The Essential Guide to Eating Establishments in Italy

Wed, 05/24/2017 - 00:00

Ristorante, trattoria, osteria, bar, tavola calda, pizzeria, paninoteca, rosticceria, etc.

When you travel to Italy, chances are you’ll come across many of the words above. While you may already be familiar with some – ristorante, trattoria, pizzeria, often seen abroad too – there are others you may have never heard of, or that may mislead you (bar in Italian means something different from what bar indicates in English).

So here’s a brief guide to help you navigate the different types of eating establishments in Italy.

Ristorante (restaurant):  this one’s easy, just remember, as a general rule, restaurants tend to be more upscale than trattorie and osterie. They don’t necessarily serve just the local cuisine.

Trattoria: usually family-run and informal, providing traditional, hearty meals at reasonable prices.

Osteria: the focus of the osteria is wine, and only appetizer-style food, or no food at all (or you can bring your own), is served; they’re generally very informal.

Enoteca: in the past few years, there has been a surge in the openings of new enoteche, which could be described as the upscale version of osterie; the enoteca is a wine bar where you go specifically to taste the local wines, and you can usually buy a few bottles too.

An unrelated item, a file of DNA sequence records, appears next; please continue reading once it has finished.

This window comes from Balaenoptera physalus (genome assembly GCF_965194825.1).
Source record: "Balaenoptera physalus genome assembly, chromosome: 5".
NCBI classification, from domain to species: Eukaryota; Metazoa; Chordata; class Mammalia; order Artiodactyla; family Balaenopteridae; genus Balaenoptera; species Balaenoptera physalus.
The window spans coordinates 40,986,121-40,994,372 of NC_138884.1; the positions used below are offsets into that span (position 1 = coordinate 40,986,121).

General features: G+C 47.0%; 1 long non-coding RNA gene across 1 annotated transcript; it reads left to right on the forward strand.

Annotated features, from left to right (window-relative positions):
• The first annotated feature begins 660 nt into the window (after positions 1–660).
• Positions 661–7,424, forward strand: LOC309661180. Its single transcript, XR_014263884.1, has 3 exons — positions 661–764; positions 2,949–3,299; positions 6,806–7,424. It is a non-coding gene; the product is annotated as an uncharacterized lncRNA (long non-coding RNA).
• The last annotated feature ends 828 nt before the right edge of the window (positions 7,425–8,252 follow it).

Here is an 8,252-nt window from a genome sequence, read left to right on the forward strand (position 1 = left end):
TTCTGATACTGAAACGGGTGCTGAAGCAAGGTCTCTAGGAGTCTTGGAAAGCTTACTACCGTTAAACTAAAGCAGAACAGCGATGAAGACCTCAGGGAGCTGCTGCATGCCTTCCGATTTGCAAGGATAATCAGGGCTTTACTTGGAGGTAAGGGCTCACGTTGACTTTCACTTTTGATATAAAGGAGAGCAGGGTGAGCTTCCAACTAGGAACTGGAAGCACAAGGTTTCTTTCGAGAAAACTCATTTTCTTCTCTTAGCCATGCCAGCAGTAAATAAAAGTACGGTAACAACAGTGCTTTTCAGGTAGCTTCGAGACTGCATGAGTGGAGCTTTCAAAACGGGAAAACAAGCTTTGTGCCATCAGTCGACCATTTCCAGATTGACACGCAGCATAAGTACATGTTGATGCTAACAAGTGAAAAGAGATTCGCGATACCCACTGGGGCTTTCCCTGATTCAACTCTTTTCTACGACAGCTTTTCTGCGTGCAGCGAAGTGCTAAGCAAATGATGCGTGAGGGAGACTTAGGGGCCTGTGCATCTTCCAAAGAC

Pizzeria: while, obviously, a pizzeria serves pizza, it often also serves a number of primi and secondi (first and second courses) as well, especially when you see the sign ristorante/pizzeria. Some don’t make pizza at lunch; if they do, they’ll advertise it: pizza anche a mezzogiorno.

Pizza al taglio: if you’re on the go, or you really want pizza at lunch and can’t find a pizzeria to serve you any, go for pizza al taglio, pizza by the slice, tiny joints with trays of pre-prepared pizza, which you usually order at the counter and eat standing as there is no room for tables and chairs.

Bar: this is where you go for espresso, not for drinks in the way the word is used in English (Italian bars do serve liquor). Bar in Italian is the equivalent of coffee shop, so you go for breakfast (caffé e croissant being a popular option), for the mid-morning break, or for a quick lunch, as they usually have sandwiches and salads. People also sometimes stop after work for a spritz or pre-dinner drink. Mainly, i bar are where people go for coffee - and to use the bathroom since finding a public toilet in Italy is a difficult endeavor. Another word for bar is caffé.

Paninoteca: panino = sandwich, this is basically a sandwich shop.

Rosticceria: pre-prepared meals, including roasted chickens on a spit, that you buy to go; the quality of some rosticcerie is exceptional (but so are the prices).

Tavola calda: an informal, self-serve eatery where you order pre-prepared food on display in large trays.

Gelateria: the place for gelato lovers.

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